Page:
That dear old lefty rag the Guardian of London has a nice tradition of inviting people to write fairly extended series of brief essays on a wide range of topics. An especially fine example is Jessica’s Martin’s series on Milton’s Paradise Lost, but there have been many worthwhile ones.
Right now Clare Carlisle is thinking about evil — with, I’d have to say, mixed results. She is trying very hard to be fair to Christian reflections on the topic, but doesn’t always resist the temptation to caricature. For instance, in her most recent entry she writes,
So far in this series I’ve considered evil as if it were an individual matter – a question of personal virtue, or the lack of it. In emphasising the relationship between sin and freedom, Christian philosophers such as Augustine and Kierkegaard seem to assume that if we look hard enough at the human condition we will gain insight into evil. This attitude implies that evil has nothing to do with history or culture – as if the fall is the only historical event that matters, at least as far as evil is concerned.
Leaving Kierkegaard aside for the moment, I would just ask whether Carlisle has thought about the kind of book The City of God is? Surely no one has ever written a more expansive, detailed, provocative, and wide-ranging inquiry into the historical and cultural forms that evil takes (and virtue as well). Just as Augustine virtually invented semiotics in his On Christian Teaching, here he more-or-less invents political theology — but a really distinctive and powerful political theology, one grounded in a kind of pioneering cultural anthropology. That is, Augustine explores the cultural practices and habits, including the religious ones, that shape and in turn are shaped by our politics, and he looks at that whole network of forces in light of what the Bible teaches about the coming City of God.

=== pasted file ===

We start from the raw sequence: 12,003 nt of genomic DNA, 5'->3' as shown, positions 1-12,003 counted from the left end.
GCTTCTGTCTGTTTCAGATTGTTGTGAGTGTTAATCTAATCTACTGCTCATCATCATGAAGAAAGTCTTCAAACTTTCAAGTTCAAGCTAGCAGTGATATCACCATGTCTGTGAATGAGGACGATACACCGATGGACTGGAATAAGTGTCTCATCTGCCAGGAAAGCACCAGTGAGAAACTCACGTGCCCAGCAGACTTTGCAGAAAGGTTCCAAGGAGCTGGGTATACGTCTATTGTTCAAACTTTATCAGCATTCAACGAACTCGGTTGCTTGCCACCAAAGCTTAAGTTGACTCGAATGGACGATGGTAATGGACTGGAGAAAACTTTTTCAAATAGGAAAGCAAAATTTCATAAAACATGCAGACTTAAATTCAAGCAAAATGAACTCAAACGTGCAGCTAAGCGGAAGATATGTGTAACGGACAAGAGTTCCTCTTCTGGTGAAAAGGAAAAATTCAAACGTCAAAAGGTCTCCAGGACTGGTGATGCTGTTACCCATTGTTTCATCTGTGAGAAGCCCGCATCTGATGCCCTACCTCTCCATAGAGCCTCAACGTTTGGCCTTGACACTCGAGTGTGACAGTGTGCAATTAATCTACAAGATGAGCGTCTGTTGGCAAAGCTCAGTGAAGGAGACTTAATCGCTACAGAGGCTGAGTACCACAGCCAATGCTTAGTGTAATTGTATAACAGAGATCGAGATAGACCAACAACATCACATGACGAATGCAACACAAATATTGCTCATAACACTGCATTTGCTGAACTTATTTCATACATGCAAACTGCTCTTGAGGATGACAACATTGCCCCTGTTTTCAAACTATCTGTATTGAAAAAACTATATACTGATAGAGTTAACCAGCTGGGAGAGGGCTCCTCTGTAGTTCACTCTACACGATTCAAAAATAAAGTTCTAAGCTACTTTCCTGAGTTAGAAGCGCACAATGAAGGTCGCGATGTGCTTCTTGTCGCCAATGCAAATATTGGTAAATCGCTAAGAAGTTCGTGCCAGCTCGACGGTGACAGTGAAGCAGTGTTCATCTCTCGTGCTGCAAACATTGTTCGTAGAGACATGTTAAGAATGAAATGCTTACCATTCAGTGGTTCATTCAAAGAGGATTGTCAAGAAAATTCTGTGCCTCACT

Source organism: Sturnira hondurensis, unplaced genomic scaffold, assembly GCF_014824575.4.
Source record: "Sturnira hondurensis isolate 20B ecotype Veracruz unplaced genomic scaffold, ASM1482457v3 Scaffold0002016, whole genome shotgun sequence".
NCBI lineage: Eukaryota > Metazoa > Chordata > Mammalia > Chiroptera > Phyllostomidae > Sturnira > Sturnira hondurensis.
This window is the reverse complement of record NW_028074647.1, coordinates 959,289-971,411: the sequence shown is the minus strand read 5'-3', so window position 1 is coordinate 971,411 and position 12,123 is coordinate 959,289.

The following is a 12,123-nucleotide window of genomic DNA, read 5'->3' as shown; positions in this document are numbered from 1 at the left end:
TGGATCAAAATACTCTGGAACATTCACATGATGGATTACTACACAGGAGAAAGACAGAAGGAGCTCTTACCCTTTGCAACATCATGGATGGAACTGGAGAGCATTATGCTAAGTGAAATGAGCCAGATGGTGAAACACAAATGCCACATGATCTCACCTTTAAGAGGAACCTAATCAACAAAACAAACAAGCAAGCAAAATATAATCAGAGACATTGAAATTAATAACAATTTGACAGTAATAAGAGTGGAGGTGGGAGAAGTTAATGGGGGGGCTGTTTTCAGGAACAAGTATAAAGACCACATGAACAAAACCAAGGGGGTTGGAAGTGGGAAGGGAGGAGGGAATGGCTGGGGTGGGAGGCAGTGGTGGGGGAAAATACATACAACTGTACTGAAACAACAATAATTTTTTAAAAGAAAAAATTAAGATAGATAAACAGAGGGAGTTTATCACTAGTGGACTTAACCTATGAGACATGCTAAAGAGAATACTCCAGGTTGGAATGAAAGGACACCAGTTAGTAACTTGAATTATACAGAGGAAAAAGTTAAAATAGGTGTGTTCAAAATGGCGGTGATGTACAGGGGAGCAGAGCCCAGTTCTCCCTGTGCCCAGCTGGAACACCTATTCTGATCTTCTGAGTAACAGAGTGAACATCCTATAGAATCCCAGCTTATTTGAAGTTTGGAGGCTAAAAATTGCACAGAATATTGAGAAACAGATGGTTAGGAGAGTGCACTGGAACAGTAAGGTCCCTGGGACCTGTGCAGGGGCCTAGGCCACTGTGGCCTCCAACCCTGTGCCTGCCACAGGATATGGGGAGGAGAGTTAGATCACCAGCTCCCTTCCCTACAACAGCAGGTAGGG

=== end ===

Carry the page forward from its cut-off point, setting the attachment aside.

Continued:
There has rarely been a more ambitious book, and I wish we had an Augustine in our own time to pursue an equally sophisticated analysis of our world. But geniuses like that don’t come along that often.